Sibelius Monument

Next to the monument was a plot of land that didn’t ask for attention, it was planned, of course, from a landscaping point of view, but was unlabelled. It was just a stretch of land leading to the Sibelius monument of green grass and birch trees. The trees, each spaced with enough room for walking through and between, captured me. The strong color juxtaposition of white, papery bark, black striations across each trunk, the green of the grass below and the rich, blue sky stopped me in my tracks. I loved that moment, and photographed it to keep forever, or at least until I lost them in a hard drive failure. I would be reminded of this place years later on a visit to the Tate Museum in London, for their entrance gardens are similarly designed around the beauty of airy and fluttering birches.

The Church in the Rock

From there, The Church in the Rock, Temppeliaukio Kirkko, gave us a completely different church experience. Built directly into a giant rock formation in the center of the Toolo neighborhood, taking up roughly a city block, the church is minimalist and reserved. From the exterior, its entrance is barely a break in the side of a mountain with a tiny, steel cross planted near the top. Inside, one enters a room with a circular glass ceiling, a copper coil occupying the center of the ring of windows, and a room made of stone. The effect of the rock and the windows above makes you calm; it is elemental instead of ornate, natural over embellished. With sunlight coming in from above, a few candles lit on an iron candelabra on the far wall, I sat, amazed at the structure. A woman plays classical piano in the front, a few worshipers sit in the pews, and I sit, feeling more at home in a church than I ever have. The music, the copper ceiling and the shear beauty of the church are remarkable. I had read about this church before leaving for this trip in the Travel pages of the New York Times. I remember being interested in seeing the church after reading the article, but after seeing the church, I think that writer had the same difficulty I’m now experiencing; how to describe a place so different and so impressive that it’s almost impossible. I was speechless then, as I am now.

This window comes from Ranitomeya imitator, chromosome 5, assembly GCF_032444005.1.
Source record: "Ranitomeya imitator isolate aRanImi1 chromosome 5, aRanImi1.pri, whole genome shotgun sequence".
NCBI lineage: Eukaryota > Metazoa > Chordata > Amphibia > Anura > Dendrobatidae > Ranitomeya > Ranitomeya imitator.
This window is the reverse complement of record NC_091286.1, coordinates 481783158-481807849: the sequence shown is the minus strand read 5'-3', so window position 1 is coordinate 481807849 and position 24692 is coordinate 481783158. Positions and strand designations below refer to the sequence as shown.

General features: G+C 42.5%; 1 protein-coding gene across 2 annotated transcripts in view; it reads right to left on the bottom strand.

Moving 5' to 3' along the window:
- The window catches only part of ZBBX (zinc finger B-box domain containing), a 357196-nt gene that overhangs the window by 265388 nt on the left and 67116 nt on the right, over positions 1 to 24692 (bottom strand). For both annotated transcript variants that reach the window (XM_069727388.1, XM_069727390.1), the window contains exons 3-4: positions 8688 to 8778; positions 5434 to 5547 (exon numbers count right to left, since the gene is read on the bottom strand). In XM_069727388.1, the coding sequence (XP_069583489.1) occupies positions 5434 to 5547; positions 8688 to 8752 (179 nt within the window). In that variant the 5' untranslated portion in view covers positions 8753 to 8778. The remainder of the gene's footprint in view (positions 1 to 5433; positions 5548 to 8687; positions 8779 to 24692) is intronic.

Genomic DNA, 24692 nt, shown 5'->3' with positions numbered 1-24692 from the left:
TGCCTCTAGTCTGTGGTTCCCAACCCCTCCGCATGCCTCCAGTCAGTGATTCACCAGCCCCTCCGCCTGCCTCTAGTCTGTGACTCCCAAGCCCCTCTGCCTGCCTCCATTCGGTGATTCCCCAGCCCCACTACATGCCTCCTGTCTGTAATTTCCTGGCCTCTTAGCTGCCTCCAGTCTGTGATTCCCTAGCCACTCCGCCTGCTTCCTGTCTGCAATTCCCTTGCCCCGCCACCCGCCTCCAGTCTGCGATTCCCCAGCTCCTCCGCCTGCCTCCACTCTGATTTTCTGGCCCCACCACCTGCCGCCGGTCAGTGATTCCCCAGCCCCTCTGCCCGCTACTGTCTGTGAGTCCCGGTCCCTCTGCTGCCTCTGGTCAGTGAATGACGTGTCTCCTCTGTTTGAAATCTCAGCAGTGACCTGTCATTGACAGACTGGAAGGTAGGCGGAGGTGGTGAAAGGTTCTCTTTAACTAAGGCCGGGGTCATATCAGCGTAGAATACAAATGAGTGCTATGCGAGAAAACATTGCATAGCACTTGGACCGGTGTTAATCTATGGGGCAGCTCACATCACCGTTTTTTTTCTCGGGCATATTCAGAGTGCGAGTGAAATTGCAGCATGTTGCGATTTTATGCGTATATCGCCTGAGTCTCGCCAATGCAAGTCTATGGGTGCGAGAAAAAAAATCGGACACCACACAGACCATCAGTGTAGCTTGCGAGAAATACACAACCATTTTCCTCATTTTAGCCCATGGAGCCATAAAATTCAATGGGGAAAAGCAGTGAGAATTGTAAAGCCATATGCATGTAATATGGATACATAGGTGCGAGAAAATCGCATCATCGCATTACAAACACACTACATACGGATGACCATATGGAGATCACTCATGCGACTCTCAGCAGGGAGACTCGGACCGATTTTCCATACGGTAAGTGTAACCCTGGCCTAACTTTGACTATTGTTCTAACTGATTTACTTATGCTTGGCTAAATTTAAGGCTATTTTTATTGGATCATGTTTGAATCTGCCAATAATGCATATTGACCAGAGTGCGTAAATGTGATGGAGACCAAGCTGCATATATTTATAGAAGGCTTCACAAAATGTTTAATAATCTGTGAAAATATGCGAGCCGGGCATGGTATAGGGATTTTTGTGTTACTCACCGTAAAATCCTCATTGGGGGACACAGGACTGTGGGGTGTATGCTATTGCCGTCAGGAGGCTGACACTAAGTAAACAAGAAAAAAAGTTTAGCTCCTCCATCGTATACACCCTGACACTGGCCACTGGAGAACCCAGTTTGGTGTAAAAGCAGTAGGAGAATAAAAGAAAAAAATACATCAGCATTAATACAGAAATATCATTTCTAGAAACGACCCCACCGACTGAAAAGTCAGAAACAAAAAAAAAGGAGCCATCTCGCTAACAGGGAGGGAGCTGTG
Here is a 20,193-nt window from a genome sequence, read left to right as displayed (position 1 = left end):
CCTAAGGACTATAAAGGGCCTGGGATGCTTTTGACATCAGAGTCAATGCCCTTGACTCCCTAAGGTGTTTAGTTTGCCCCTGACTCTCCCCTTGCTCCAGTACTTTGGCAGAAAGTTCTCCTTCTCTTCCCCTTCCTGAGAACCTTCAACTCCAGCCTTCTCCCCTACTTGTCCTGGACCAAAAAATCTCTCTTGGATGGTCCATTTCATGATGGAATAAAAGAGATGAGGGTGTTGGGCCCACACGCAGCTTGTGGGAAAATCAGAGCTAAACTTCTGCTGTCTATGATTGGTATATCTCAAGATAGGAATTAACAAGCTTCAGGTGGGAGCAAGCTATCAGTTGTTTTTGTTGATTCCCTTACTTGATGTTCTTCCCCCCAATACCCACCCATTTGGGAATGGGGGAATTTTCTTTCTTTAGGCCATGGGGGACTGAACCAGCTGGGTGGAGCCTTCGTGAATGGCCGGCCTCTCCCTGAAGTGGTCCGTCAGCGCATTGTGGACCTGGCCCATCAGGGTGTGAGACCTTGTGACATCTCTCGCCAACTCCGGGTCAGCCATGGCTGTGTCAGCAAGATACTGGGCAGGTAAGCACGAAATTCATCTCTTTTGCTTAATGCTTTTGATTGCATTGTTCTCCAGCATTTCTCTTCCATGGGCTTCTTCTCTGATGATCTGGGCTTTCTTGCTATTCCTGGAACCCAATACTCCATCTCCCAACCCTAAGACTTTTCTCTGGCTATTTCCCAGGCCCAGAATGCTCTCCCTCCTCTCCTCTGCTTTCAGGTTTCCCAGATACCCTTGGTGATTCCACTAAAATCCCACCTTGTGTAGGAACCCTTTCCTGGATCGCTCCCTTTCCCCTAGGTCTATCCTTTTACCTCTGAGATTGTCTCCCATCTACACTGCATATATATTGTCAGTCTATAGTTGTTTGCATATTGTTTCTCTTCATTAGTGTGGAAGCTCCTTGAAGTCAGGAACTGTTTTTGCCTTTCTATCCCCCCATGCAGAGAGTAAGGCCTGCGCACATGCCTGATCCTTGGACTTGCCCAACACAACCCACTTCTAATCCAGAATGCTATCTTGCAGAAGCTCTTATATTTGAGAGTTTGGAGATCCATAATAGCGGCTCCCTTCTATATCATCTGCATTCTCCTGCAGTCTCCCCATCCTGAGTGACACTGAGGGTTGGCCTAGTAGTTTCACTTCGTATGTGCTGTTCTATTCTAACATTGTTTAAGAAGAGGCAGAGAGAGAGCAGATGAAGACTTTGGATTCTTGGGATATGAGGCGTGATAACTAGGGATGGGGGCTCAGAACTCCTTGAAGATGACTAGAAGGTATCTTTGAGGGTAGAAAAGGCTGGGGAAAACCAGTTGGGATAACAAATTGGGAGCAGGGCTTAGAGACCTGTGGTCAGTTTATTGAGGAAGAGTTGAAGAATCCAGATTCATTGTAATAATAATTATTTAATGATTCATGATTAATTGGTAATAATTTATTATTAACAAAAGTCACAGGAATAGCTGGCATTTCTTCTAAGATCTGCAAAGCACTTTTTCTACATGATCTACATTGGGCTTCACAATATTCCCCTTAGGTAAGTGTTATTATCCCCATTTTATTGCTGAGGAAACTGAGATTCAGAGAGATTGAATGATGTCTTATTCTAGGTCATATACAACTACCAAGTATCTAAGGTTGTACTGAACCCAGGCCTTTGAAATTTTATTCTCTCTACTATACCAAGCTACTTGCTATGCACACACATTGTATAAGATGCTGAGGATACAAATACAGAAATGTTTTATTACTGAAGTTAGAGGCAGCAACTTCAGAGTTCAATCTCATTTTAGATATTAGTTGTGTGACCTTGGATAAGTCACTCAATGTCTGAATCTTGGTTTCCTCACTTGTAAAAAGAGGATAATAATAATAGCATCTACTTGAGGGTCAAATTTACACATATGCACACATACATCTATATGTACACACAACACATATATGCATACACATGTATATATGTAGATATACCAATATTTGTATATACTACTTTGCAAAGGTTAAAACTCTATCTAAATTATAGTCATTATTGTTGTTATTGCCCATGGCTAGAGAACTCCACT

On the way back through town, we saw the Museum of Contemporary Art, the building itself a modern architectural feat. We pass the Aalto designed Finlandia Music Hall, the Saarinen designed National Museum of Finland where the country’s national animal statue of the brown bear sits up on a pedestal. My friend Jimmy poses like the bear—Jimmy be the bear!—we shout to get him to pose accordingly. He’s quite good at it.

Strawberry sculpture outside an administrative building